Shout Out to Sweden

On a number of occasions I have expressed concern at the behaviour of parents and coaches at mini rugby games and the way many clubs are trying to combat the unacceptable face of the game at kids level.

In Sweden they have experienced similar problems at junior football and are trying to stop it at an early stage –

https://www.theguardian.com/football/blog/2017/jul/10/shouting-parents-football-sweden-football-code

In Sweden this year the main three Stockholm clubs suspected as much and asked for a survey into how prevalent this problem is and, more importantly, how it is affecting the children. The results were staggering.

It transpired that one in three children had considered quitting the game because of what the survey called “over-engaged” parents. Of the 1,016 adults who answered the survey, 83% said they had seen parents who were pushing their children too much or criticised young referees and officials loudly.

The three Stockholm clubs – Djurgarden, AIK and Hammarby, who had commissioned the survey together with Volkswagen – were appalled by the numbers and decided to act.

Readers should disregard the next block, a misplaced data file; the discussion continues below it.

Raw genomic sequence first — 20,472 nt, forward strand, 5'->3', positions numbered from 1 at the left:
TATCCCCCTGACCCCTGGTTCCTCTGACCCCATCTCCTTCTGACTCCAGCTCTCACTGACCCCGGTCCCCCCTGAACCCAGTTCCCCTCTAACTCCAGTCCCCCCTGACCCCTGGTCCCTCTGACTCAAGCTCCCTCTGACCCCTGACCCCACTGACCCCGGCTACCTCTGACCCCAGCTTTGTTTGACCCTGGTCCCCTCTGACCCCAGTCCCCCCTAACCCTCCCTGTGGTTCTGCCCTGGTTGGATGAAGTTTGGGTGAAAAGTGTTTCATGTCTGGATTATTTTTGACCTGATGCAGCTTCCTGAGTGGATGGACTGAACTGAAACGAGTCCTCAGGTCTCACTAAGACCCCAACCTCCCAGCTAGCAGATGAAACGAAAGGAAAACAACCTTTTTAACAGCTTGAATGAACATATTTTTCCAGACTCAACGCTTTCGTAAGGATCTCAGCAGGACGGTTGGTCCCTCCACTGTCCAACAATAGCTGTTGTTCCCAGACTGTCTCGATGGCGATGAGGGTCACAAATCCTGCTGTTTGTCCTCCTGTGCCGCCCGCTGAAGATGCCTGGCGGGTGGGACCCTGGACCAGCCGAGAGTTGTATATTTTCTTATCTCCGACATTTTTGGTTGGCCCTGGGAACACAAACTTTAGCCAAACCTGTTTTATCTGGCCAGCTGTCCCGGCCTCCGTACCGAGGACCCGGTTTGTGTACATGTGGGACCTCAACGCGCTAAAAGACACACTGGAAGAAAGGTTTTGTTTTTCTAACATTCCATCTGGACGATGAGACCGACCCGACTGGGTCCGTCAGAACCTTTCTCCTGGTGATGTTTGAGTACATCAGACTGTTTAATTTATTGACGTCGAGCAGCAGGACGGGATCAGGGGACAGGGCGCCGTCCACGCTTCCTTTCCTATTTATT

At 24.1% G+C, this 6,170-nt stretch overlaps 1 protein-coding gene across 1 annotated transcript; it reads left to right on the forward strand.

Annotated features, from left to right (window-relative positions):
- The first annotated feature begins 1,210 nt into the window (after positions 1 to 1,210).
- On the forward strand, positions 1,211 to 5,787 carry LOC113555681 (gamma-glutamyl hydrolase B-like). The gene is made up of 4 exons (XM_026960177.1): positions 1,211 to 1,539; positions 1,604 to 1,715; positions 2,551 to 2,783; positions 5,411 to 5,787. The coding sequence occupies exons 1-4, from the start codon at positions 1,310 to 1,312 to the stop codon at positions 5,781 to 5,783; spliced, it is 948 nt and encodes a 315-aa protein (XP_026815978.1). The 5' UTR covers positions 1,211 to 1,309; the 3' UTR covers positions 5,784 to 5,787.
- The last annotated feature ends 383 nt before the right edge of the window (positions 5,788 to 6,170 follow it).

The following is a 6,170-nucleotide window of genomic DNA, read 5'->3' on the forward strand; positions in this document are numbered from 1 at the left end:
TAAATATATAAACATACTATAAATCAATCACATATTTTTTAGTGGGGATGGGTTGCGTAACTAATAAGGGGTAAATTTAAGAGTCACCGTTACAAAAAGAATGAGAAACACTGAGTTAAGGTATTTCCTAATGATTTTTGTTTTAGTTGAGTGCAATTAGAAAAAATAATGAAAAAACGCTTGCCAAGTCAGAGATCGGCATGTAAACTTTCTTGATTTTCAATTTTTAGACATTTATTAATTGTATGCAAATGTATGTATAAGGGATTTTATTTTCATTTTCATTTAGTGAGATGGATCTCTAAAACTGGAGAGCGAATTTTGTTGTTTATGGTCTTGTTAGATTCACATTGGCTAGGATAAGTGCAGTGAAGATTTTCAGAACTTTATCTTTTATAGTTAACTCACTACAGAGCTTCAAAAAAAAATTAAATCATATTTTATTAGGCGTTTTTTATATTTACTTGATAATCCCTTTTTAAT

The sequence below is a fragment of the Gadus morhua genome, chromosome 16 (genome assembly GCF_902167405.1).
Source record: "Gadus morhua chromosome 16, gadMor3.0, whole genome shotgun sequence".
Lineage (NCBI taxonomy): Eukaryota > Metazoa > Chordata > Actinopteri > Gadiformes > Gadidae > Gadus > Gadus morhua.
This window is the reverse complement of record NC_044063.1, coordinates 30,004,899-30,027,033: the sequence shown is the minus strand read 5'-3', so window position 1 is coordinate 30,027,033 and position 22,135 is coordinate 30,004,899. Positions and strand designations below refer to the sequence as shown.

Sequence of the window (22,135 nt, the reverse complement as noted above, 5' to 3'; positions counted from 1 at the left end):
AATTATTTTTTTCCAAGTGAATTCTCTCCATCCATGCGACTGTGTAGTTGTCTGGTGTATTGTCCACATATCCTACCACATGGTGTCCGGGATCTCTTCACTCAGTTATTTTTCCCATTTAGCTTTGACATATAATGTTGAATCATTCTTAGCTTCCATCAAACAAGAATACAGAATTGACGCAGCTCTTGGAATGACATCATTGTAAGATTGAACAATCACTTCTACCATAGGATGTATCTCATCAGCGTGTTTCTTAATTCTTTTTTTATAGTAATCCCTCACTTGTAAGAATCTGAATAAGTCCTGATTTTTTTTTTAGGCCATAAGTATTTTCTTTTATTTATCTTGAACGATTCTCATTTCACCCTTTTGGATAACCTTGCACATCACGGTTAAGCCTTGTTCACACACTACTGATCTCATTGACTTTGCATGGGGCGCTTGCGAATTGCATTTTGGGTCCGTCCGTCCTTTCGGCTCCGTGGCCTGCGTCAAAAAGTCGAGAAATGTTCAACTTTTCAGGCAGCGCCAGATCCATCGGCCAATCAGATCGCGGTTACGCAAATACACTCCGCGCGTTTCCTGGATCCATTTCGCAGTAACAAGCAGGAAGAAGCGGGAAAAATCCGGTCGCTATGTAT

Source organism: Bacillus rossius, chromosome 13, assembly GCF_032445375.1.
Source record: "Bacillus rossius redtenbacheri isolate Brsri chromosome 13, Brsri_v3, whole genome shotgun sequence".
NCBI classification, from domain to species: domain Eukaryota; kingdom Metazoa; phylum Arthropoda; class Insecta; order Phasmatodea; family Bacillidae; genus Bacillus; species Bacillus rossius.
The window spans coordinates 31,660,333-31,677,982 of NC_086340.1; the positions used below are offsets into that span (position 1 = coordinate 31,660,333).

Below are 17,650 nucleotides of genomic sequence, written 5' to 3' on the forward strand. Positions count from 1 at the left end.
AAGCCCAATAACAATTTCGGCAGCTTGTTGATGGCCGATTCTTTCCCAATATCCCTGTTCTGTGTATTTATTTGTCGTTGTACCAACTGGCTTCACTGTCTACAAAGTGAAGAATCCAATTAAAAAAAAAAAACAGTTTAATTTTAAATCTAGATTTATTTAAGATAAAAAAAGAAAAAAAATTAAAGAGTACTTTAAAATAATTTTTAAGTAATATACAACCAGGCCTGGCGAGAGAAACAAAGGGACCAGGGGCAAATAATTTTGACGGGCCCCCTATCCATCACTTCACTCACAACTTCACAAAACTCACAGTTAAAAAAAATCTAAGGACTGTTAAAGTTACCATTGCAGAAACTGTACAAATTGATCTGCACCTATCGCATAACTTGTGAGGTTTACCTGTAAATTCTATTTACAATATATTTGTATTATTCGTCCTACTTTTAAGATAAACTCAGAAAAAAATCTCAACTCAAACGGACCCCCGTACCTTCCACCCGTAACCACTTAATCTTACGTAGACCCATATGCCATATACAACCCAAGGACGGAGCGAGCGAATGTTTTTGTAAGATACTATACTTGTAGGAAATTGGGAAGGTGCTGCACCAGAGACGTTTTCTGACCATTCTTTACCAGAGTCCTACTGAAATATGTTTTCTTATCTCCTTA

The clubs do not always see eye to eye (or at least their fans don’t) but they immediately joined forces to launch an initiative to combat the problem. They sat down together and came up with a short yet encompassing “football code” that they hope will lead to a change in behaviour by adults watching youth football.

The code reads as follows: “I, as a parent, will do everything I can to support my child, other children, club staff, referees and parents in training and at games – through a positive involvement.”

A simple idea – but one that seems to be working –

The response has been incredible. More than 1,600 parents have signed up to the code and more are doing so by the day. Parents have also asked the clubs to print the code on T-shirts so that the message can be shared more widely. Other top-flight clubs in Sweden have expressed an interest in joining the initiative.

 

Rugby at mini level might try the same thing – as it is a worldwide problem maybe World Rugby should get involved rather than leaving it to individual clubs to address.

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